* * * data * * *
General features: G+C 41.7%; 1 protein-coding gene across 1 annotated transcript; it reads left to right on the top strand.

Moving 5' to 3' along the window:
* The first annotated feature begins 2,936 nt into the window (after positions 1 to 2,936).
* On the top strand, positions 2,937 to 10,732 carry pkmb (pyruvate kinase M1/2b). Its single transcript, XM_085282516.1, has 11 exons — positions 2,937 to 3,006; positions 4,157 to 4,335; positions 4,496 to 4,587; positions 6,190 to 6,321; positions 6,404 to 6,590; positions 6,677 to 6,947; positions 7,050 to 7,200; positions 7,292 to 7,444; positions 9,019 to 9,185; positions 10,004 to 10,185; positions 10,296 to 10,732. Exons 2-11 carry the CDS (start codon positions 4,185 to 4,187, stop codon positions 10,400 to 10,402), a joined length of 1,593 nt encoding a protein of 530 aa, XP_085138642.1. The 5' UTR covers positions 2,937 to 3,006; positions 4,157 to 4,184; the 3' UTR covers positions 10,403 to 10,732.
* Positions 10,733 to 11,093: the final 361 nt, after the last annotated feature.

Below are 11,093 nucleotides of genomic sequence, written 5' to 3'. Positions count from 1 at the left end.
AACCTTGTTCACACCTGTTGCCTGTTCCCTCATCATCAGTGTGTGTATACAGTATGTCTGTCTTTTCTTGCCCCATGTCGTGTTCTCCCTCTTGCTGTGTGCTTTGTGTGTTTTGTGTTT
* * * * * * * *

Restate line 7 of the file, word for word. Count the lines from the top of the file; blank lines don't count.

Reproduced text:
AACCTTGTTCACACCTGTTGCCTGTTCCCTCATCATCAGTGTGTGTATACAGTATGTCTGTCTTTTCTTGCCCCATGTCGTGTTCTCCCTCTTGCTGTGTGCTTTGTGTGTTTTGTGTTT